Monday, October 1, 2012

This is a sweet potato plant that took over a 3'X10' worm bin. 

I had cut up and thrown a few sweet potatoes to my worms early this summer, after which Mr. Fritz had covered this bin along with next year's garden space with a green house type contraption of plastic and PVC pipe.  The worms didn't like it as much as the lizards and sweet potato plant did.  Never fear, I do have another worm bin of equal size full of worms, and growing more worms is rarely a problem.  This plant probably took only about 3 months to grow this large in a bin that was fairly full of castings and lots of organic material.  The bummer thing is that sweet potatoes take about 400 days from being planted as slips until ready to be harvested.  We did find a couple roots that were just big enough to be recognizable as sweet potatoes. 
Buck, scarfing down an organic, freshly picked, raw sweet potato.
To my astonishment, our little dog, Buck ate an entire root about 7 inches long and 1/4" around with no ill effects.  We also found a root that was about an inch around and 4 inches long, so I saved that for a couple days and divided it between him and our other little dog, Lady.  He ate all of his and after Lady lost interest in hers, he finished it off too.  This combined with the fact that all three of our dogs love our leftover sweet potato skins, leads me to believe that dogs need something in sweet potatoes.  Buck being the oldest (11 years old!) and least healthy of the three must need even more of it.  Whatever "it" is, I don't know, but regardless, when I get around to finding and improving a good dog food recipe, (because I always tweak recipes) the improvement will involve sweet potatoes in one form or another.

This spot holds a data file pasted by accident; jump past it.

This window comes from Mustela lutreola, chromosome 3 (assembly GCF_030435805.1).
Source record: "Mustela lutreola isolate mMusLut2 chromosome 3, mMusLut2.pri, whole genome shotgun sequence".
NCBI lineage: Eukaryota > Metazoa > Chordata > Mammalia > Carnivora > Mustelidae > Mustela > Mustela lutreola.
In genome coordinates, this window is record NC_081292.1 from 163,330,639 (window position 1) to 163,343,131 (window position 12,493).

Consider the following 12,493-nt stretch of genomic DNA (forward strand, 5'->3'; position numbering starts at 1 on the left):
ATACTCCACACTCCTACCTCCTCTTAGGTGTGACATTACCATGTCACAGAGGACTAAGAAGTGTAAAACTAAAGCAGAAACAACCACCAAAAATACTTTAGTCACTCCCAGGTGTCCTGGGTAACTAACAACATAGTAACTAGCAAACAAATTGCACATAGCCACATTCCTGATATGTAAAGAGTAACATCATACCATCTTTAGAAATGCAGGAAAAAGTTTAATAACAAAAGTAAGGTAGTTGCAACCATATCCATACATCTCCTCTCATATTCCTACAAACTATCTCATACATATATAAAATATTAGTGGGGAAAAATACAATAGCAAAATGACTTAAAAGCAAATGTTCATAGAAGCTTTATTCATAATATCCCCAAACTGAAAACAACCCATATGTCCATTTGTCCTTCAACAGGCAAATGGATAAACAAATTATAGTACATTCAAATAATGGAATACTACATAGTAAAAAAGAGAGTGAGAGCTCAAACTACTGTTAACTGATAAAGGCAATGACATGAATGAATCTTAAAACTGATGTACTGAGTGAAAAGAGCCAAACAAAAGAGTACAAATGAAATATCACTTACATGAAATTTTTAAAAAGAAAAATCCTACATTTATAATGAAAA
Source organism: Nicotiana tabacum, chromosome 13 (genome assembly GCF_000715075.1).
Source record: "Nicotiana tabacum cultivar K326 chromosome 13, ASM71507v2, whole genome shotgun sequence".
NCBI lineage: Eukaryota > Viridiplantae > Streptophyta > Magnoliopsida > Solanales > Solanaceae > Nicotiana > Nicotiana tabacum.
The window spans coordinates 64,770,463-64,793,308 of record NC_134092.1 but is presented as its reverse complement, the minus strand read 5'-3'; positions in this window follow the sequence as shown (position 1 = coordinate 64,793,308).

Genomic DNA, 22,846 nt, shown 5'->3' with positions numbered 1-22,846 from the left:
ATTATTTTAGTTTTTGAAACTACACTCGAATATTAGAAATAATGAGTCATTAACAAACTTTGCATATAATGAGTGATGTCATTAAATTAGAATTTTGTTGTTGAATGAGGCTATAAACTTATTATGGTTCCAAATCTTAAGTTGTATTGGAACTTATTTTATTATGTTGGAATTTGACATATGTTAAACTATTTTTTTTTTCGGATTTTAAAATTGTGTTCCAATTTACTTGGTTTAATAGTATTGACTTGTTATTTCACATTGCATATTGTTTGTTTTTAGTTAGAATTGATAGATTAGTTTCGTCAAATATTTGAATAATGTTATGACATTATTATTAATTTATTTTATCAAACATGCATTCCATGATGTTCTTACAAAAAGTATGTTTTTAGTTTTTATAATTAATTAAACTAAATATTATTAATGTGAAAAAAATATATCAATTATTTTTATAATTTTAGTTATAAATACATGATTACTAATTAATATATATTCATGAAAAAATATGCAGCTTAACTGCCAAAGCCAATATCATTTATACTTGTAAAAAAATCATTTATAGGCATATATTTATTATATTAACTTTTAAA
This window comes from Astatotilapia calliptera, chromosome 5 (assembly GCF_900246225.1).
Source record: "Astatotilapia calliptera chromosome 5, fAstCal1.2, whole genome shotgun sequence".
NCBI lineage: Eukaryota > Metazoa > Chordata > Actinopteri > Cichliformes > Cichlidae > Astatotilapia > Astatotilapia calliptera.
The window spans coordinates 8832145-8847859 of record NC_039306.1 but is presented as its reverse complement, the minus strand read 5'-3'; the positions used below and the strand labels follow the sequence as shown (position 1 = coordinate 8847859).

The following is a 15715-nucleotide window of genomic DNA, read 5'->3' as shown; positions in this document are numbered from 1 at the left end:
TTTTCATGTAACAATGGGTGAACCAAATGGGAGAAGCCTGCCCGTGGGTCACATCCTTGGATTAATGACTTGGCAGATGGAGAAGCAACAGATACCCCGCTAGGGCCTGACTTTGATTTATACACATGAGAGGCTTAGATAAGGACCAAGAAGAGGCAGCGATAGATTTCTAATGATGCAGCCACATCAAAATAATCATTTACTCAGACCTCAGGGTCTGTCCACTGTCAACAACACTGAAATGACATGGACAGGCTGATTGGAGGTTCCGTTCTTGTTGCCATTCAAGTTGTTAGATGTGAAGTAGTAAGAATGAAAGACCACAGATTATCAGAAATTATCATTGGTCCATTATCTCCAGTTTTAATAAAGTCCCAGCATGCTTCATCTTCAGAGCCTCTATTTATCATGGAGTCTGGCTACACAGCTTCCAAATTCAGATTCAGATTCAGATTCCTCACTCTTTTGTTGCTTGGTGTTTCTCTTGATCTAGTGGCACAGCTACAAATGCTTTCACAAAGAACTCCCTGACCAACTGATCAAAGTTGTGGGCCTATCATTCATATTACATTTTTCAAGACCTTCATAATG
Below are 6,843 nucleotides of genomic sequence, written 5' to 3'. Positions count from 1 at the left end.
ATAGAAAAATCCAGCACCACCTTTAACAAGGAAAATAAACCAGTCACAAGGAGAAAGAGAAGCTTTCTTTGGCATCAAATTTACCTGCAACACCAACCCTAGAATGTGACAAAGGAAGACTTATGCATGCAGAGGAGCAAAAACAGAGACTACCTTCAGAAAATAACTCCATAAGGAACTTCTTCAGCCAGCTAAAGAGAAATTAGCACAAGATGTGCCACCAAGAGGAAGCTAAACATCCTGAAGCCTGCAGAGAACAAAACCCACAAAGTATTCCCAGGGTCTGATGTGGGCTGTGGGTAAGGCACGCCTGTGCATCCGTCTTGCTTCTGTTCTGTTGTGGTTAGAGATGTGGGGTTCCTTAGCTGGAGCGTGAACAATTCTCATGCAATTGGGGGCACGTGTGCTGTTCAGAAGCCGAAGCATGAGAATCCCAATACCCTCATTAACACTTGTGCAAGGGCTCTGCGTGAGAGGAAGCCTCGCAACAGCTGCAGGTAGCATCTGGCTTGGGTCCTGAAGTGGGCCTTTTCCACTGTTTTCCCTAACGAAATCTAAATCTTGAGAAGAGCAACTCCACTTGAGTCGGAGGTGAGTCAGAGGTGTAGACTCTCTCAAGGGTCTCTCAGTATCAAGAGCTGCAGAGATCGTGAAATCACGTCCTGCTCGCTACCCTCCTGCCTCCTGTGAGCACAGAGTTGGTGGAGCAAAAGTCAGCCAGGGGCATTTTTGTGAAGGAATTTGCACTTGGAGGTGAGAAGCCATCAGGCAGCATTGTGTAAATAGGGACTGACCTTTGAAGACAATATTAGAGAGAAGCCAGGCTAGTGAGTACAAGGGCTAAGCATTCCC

I suppose vitamin A would be the first thing to pop into my mind when I think of sweet potatoes, BUT there are other good things in sweet potatoes.  Gotta love this link: I use it quite a bit, so its going on my favorites page.  The nutrition in a sweet potato is overwhelming--maybe that in itself is the secret. 
I do have a sweet potato plant growing right now, that I started back in early June.  I did have it on the deck but the nights are getting too cool here for it, so it's now downstairs in our little nursery with a 12/12 light cycle (sweet potatoes are tropical).  It needs to be transplanted into a barrel soon.  My husband cut back the vines on this one, going with the theory that maybe that would give more energy to the roots.  I don't know, this is the first time I've ever tried to grow a sweet potato, so I guess we'll see what happens.  

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